Redwater, Ontario

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Ghost town
Flat-roofed building and locality sign in Redwater
Flat-roofed building and locality sign in Redwater
Redwater, Ontario is located in Ontario
Redwater, Ontario
Location within Ontario
Coordinates: 46°53′42.80″N 79°38′42.61″W / 46.8952222°N 79.6451694°W / 46.8952222; -79.6451694Coordinates: 46°53′42.80″N 79°38′42.61″W / 46.8952222°N 79.6451694°W / 46.8952222; -79.6451694
Country  Canada
Province  Ontario
District Nipissing District
Established 1903
Time zone EST (UTC−5)
 • Summer (DST) EDT (UTC−4)
Postal Code P0H
Area code(s) 705

Redwater is a locality in the municipality of Temagami in the Nipissing District of Northeastern Ontario, Canada, located on the shores of Lower and Upper Redwater lakes along the Ontario Northland Railway. It is used seasonally and is the site of several cottages.



The community of Redwater began its formation from a small request stop on the Northern Ontario Railway in 1903 when the railway reached the area of the Upper and Lower Redwater lakes.[1] During this time a small train station, telegraph key, a siding and water tank was constructed.[1] The several men that worked on the railroad either lived in the train station or in a bunkhouse and two houses.[1] At least one of the two houses was used to supply bosses of the crew.[1]

1909 tragedy[edit]

The newly formed settlement was the site of a murder in 1909 that began when two railway employees named Cornish and Morin attacked W.J. Dyston who worked as the Redwater telegraph operator.[1] After the attack took place, Dyston had been badly beaten and had to struggle in order to get to the telegraph key.[1] When Dyston reached the telegraph key he managed to call for help.[1] Subsequently, Dyston collapsed onto the telegraph key after he sent an incoherent message and died.[1] It was during this time the name Redwater retained a new meaning for the settlement.[1]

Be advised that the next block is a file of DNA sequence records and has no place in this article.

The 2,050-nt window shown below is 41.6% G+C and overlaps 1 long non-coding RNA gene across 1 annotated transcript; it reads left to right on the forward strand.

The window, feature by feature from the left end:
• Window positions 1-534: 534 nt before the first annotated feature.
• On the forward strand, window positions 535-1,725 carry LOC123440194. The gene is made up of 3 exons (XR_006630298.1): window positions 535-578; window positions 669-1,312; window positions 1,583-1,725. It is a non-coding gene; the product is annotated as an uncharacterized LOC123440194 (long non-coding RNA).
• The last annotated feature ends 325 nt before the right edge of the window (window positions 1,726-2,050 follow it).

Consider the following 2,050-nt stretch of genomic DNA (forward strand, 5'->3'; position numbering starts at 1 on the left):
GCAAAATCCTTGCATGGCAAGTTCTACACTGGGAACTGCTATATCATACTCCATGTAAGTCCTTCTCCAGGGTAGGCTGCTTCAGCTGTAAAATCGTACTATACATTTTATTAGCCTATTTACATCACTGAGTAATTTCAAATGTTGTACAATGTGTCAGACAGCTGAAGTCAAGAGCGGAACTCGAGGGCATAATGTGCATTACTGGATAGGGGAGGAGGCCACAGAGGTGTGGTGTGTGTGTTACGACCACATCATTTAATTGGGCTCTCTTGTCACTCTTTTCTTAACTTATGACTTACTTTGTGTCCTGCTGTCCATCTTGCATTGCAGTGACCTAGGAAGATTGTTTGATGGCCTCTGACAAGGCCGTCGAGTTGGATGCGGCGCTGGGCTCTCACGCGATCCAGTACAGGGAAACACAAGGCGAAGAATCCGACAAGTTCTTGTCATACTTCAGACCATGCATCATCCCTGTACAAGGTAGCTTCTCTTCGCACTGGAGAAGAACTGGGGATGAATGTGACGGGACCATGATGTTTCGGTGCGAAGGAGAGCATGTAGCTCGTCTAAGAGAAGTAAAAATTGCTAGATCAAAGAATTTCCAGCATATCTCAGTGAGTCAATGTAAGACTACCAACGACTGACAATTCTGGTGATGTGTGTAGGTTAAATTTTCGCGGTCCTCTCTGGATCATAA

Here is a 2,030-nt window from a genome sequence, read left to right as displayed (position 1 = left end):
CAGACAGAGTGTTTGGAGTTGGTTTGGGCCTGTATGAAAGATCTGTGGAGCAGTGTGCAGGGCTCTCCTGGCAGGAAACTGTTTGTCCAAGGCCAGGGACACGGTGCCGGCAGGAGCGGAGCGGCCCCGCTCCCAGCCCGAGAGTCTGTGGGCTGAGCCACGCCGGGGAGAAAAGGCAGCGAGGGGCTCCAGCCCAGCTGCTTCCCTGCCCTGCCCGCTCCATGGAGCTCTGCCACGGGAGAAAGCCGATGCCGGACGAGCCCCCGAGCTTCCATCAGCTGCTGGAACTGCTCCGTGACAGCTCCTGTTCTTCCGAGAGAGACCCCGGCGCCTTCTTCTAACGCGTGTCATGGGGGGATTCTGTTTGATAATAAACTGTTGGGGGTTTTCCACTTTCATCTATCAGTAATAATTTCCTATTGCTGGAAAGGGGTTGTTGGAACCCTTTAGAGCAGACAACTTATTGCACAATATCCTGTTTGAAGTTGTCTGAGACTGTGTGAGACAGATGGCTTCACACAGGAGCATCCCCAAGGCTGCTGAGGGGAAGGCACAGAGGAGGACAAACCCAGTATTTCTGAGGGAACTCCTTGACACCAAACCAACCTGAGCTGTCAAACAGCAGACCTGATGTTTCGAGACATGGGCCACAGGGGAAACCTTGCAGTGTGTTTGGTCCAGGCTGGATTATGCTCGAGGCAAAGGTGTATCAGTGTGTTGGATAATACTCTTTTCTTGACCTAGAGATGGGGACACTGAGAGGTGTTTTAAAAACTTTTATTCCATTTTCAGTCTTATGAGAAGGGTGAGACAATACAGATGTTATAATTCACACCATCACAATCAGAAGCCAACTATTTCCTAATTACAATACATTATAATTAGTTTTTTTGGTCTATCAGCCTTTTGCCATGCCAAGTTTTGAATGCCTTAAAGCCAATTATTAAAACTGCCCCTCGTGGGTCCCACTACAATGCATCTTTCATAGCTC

Formation and closure of the Redwater sawmill[edit]

A few years after the death of W.J. Dyston, the Redwater Lumber Company constructed a small sawmill in the area.[2] Its lumber yards were located adjacent to Redwater's train station so that the lumber would easily be exported by train.[2] A bunkhouse was created to supply homes for those that worked at the sawmill and subsequent houses were built along the railway.[2] In 1916, a store and post office opened and were operated by a customer named T.J. Baker.[2][1] The Redwater sawmill ceased around 1928 but the community still remained populated.[2] A railroad car was used to supply a school from the 1940s up until the 1950s when at least five homes still existed.[2]

Cessation of Redwater and later years[edit]

Because of the closure of the Redwater sawmill, the residents of Redwater only lived there for a time. The post office that opened in 1916 closed in 1942, and the houses were subsequently destroyed, the last burning down in the 1950s.[2] In 1957, the Redwater water tower was burnt down.[2] After this took place, a series of cottages were constructed on the townsite in the 1960s and are still used today.[2] Remnants of the early ghost town of Redwater are buried under extensive overgrowth and include foundations where the houses were located and a few root cellars.[1] An aluminum shed behind the site of Redwater's original train station is used by the Ontario Northland Railway.[2]

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